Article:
Government leadership in both Minneapolis and St. Paul announced Wednesday that customers to a large number of businesses in both cities will be required to show proof of vaccination or recent negative test.
Twin Cities TV station KSTP is reporting the mayors of both Minneapolis and St. Paul held a joint press conference on Wednesday to announce the roll-out of a new temporary policy aimed at businesses that serve indoor food and/or beverages.
The policy, which in many ways mimics policies in other cities around the country, will require one of the two options of customers that intend to patronize businesses licensed to serve food or beverages indoors:
- Show proof of COVID-19 vaccination (two-shot Moderna or Pfizer series or one-shot Johnson & Johnson shot)
- A negative COVID-19 test result - either PCR or antigen test - taken within 72 hours of visit to the business
For those using proof of vaccination as their method of entry, proof of booster is not necessary. Simply the full series of 2 shots for Moderna or Pfizer or single shot for Johnson & Johnson.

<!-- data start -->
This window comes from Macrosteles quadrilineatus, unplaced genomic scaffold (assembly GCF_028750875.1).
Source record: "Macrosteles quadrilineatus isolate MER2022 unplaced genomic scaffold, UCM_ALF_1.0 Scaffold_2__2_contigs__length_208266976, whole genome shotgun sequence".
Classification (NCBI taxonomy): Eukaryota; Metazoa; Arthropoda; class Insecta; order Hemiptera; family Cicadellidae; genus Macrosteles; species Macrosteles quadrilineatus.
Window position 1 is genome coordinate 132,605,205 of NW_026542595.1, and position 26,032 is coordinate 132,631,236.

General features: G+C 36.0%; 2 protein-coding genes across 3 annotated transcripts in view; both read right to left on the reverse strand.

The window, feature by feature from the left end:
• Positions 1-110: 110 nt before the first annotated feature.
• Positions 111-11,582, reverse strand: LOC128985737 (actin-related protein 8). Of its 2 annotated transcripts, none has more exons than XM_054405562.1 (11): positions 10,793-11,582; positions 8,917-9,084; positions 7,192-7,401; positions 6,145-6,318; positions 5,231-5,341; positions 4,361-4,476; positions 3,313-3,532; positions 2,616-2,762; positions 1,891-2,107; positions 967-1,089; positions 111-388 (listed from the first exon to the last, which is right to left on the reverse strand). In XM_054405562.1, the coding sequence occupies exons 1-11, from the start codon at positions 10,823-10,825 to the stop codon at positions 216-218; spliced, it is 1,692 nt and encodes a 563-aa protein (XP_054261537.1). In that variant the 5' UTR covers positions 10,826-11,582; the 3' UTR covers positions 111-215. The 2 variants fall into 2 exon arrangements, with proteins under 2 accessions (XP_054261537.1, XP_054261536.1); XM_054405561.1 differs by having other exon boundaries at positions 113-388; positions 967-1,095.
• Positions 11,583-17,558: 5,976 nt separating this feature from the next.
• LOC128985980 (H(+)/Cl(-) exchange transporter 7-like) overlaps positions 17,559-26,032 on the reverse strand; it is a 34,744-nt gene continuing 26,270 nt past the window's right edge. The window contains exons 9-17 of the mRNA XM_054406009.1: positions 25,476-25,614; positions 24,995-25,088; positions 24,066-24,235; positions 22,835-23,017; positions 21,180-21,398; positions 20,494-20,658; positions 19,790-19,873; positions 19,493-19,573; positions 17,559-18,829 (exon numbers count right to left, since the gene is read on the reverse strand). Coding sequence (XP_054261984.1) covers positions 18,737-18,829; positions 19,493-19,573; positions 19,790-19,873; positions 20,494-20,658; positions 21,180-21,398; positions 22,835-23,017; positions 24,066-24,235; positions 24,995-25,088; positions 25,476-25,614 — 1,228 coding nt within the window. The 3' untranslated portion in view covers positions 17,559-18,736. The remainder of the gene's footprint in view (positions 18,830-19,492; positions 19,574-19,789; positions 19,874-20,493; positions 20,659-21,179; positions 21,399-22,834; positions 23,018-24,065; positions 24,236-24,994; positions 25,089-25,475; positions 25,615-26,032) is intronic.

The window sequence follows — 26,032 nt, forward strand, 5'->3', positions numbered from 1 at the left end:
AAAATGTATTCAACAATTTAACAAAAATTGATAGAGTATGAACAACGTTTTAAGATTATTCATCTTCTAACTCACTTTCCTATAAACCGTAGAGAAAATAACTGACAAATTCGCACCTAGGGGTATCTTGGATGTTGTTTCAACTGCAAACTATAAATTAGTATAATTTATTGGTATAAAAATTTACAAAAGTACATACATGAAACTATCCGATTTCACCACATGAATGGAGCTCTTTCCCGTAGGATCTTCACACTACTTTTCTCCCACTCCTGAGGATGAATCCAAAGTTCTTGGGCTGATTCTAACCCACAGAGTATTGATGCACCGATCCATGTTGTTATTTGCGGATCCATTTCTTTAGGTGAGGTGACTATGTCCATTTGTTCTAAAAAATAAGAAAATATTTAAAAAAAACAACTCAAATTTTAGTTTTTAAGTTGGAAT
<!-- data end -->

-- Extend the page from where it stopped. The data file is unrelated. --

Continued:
The policy will go into effect on Wednesday, January 19. During the announcement, Minneapolis Mayor Jacob Frey outlined that while there is no explicit expiration date on this new policy in Minneapolis, it is meant to be temporary. In St. Paul, on the other hand, the policy will end after 40 days, unless further action is taken to either end or extend the policy.
Frey added that the new policy is what he called a critical component in avoiding closure of businesses, saying "We want to stay open and we need to stay safer".
The types of businesses impacted by this new policy in both cities include:
- Indoor Restaurants
- Bowling Alleys
- Coffee Shops
- Catering Halls
- Convention Centers
The policy will not apply to customers picking up takeout from establishments, and is not directed at schools, hospitals, or grocery stores.
For venues holding ticketed events, organizers will have until January 26 to put the new rules in place.
Critics of the new policy point out that even vaccinated individuals are seeing high levels of breakthrough cases and that the recent Omicron surge has led to shortages of testing availability.
Despite these arguments, both cities hope the new policy will help in efforts to keep these businesses open, particularly as a measure to keep both patrons and staff from getting ill.
A number of industries across the country have seen challenges with staffing as groups of individuals within businesses are falling ill at the same time, making it more difficult for businesses to maintain their normal level of service and hours of operation.